Other than the patience of a sage and the stamina of a long-distance runner, what are the attributes and skills of the leaders of women? Let me try and pinpoint some of them:

First of all, they will need to stand up to the ageold male-dominated worldview that determines and continues to dictate women’s role in society.

This view of women has confined them to servility and “prescribed” them in passive roles of service and nurture. Our communities that glorify the male child and even deny a girl’s right to live, make this necessary task of questioning the patriarchal mindset very difficult.

For example, though the 1993 Constitutional amendments opened up one-third of the village councils to women representatives, we read reports of elected women members facing resistance and violence from men who resent the reality of women occupying positions of leadership.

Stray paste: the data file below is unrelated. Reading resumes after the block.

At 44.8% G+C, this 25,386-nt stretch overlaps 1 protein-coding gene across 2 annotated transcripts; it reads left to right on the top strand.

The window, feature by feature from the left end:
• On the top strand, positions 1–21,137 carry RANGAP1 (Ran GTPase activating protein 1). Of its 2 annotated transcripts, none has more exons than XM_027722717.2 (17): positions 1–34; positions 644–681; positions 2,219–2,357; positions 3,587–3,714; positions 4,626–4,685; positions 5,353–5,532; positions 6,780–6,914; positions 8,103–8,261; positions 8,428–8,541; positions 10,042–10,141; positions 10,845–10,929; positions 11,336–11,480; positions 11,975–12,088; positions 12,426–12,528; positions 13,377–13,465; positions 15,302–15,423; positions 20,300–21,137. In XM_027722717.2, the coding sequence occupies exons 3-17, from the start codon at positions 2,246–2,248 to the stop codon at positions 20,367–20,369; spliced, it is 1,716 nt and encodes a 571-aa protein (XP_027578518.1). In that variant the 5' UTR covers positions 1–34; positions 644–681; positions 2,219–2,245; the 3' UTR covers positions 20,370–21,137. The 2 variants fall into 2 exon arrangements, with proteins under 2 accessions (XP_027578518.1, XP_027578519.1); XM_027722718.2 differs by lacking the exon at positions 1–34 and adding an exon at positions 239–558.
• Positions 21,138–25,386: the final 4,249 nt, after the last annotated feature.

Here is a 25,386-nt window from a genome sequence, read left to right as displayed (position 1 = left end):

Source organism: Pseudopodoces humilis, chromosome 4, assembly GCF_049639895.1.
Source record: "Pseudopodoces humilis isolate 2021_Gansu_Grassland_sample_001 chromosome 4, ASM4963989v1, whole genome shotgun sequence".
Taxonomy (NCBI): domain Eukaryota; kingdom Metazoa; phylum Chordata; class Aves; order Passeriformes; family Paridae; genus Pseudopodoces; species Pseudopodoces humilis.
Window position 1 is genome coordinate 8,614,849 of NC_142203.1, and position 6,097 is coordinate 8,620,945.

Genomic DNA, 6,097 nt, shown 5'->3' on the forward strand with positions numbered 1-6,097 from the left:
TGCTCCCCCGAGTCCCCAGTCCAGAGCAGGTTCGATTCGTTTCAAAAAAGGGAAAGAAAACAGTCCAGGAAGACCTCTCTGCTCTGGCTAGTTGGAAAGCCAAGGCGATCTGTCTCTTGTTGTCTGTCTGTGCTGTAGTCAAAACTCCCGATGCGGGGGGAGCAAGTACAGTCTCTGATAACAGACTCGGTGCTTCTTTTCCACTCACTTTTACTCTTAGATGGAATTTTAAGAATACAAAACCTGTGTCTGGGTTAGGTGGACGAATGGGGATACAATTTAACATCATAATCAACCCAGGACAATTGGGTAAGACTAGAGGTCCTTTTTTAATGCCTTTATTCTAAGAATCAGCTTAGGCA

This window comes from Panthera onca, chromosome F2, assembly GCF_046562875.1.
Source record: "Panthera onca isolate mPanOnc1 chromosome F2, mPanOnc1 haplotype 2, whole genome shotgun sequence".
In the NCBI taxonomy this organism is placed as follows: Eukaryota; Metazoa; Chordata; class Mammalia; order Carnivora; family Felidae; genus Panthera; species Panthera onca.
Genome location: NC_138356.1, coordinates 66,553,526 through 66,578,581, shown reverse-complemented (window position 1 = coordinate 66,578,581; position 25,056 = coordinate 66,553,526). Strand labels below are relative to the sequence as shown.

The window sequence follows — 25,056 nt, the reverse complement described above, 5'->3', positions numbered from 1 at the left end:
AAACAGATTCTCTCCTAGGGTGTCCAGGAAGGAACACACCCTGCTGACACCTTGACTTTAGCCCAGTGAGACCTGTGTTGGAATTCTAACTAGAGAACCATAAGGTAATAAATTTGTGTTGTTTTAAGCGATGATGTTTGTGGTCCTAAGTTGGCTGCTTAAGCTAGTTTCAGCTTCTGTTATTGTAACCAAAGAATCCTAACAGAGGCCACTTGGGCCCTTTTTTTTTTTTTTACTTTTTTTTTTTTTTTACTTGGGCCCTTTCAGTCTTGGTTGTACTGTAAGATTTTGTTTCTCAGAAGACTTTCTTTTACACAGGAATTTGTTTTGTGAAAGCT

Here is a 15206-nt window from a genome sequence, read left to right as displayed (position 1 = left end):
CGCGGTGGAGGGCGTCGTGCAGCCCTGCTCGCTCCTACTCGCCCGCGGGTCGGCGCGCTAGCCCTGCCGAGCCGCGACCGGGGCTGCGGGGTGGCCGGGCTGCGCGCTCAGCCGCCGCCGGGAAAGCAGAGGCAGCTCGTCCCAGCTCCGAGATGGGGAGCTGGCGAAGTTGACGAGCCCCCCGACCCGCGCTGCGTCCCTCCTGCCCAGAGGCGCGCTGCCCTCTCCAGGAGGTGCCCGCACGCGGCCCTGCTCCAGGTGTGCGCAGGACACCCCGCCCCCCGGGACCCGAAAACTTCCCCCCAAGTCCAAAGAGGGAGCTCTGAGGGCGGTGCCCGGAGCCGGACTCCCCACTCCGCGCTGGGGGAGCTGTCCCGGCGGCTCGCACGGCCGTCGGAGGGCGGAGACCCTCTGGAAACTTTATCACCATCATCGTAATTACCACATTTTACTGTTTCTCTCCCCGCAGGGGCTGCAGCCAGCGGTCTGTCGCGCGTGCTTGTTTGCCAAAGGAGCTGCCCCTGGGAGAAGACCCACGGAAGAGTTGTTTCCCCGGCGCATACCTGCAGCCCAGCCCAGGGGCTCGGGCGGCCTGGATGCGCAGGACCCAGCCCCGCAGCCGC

Even more than the blinkered worldview of men, it’s women’s own internalised self-image that poses the biggest challenge. For centuries she has passively accepted her subordinate role and the decisions that men have made about her life and “destiny”.

Even educated and seemingly successful women are held back by the scripts they have internalised, and the limits they have set for themselves.

For the emerging leaders of women in India, more than anything else, it will be a relentless struggle to influence a change in this tenaciously held mindset. It will mean making mothers and fathers conscious of the different messages that they give to their male and female child as they grow up.

Usually, most families groom sons for their “achievement” needs and daughters for their “affiliative” needs.

As more women strive for change, we need leaders who can coax the legal system to work to the benefit of women. We have a very progressive Constitution and laws that protect our rights. But our track record is pathetic when it comes to enforcement.